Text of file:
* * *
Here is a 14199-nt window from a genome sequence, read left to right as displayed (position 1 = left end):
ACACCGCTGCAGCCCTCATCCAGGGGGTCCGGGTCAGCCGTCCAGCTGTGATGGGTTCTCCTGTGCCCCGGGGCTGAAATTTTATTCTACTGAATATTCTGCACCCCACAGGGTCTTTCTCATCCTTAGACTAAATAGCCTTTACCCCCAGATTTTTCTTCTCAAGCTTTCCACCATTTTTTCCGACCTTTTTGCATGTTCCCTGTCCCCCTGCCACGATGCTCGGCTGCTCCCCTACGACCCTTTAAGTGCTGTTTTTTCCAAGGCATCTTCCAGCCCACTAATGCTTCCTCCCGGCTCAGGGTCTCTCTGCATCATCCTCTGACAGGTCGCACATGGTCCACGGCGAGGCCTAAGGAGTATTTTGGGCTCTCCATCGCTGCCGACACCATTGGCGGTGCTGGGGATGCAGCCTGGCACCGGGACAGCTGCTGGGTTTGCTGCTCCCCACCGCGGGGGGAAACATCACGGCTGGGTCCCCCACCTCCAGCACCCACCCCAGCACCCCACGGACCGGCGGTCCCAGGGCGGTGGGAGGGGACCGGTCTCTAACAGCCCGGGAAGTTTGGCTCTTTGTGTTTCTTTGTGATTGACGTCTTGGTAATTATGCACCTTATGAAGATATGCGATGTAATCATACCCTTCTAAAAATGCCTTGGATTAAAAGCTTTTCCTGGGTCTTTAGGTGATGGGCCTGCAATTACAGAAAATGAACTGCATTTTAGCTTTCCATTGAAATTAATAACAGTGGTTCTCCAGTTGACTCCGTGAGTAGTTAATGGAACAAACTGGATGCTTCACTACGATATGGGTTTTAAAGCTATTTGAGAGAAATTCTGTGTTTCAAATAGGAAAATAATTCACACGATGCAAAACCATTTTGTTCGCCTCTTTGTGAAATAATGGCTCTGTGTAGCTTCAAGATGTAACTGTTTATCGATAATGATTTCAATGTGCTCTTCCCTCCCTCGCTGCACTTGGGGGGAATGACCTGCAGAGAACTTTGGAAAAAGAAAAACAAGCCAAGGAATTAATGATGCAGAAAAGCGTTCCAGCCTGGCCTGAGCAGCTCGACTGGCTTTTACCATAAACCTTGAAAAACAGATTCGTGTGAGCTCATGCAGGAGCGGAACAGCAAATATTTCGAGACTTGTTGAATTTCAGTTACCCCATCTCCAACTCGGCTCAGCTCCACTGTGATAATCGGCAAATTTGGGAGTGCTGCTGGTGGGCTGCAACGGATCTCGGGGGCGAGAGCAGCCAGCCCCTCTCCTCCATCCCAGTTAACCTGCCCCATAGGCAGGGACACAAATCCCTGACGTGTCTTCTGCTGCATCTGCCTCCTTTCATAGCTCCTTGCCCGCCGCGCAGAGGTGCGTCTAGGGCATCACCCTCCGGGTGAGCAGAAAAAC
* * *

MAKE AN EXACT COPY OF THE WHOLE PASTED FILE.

Here is a 14199-nt window from a genome sequence, read left to right as displayed (position 1 = left end):
ACACCGCTGCAGCCCTCATCCAGGGGGTCCGGGTCAGCCGTCCAGCTGTGATGGGTTCTCCTGTGCCCCGGGGCTGAAATTTTATTCTACTGAATATTCTGCACCCCACAGGGTCTTTCTCATCCTTAGACTAAATAGCCTTTACCCCCAGATTTTTCTTCTCAAGCTTTCCACCATTTTTTCCGACCTTTTTGCATGTTCCCTGTCCCCCTGCCACGATGCTCGGCTGCTCCCCTACGACCCTTTAAGTGCTGTTTTTTCCAAGGCATCTTCCAGCCCACTAATGCTTCCTCCCGGCTCAGGGTCTCTCTGCATCATCCTCTGACAGGTCGCACATGGTCCACGGCGAGGCCTAAGGAGTATTTTGGGCTCTCCATCGCTGCCGACACCATTGGCGGTGCTGGGGATGCAGCCTGGCACCGGGACAGCTGCTGGGTTTGCTGCTCCCCACCGCGGGGGGAAACATCACGGCTGGGTCCCCCACCTCCAGCACCCACCCCAGCACCCCACGGACCGGCGGTCCCAGGGCGGTGGGAGGGGACCGGTCTCTAACAGCCCGGGAAGTTTGGCTCTTTGTGTTTCTTTGTGATTGACGTCTTGGTAATTATGCACCTTATGAAGATATGCGATGTAATCATACCCTTCTAAAAATGCCTTGGATTAAAAGCTTTTCCTGGGTCTTTAGGTGATGGGCCTGCAATTACAGAAAATGAACTGCATTTTAGCTTTCCATTGAAATTAATAACAGTGGTTCTCCAGTTGACTCCGTGAGTAGTTAATGGAACAAACTGGATGCTTCACTACGATATGGGTTTTAAAGCTATTTGAGAGAAATTCTGTGTTTCAAATAGGAAAATAATTCACACGATGCAAAACCATTTTGTTCGCCTCTTTGTGAAATAATGGCTCTGTGTAGCTTCAAGATGTAACTGTTTATCGATAATGATTTCAATGTGCTCTTCCCTCCCTCGCTGCACTTGGGGGGAATGACCTGCAGAGAACTTTGGAAAAAGAAAAACAAGCCAAGGAATTAATGATGCAGAAAAGCGTTCCAGCCTGGCCTGAGCAGCTCGACTGGCTTTTACCATAAACCTTGAAAAACAGATTCGTGTGAGCTCATGCAGGAGCGGAACAGCAAATATTTCGAGACTTGTTGAATTTCAGTTACCCCATCTCCAACTCGGCTCAGCTCCACTGTGATAATCGGCAAATTTGGGAGTGCTGCTGGTGGGCTGCAACGGATCTCGGGGGCGAGAGCAGCCAGCCCCTCTCCTCCATCCCAGTTAACCTGCCCCATAGGCAGGGACACAAATCCCTGACGTGTCTTCTGCTGCATCTGCCTCCTTTCATAGCTCCTTGCCCGCCGCGCAGAGGTGCGTCTAGGGCATCACCCTCCGGGTGAGCAGAAAAAC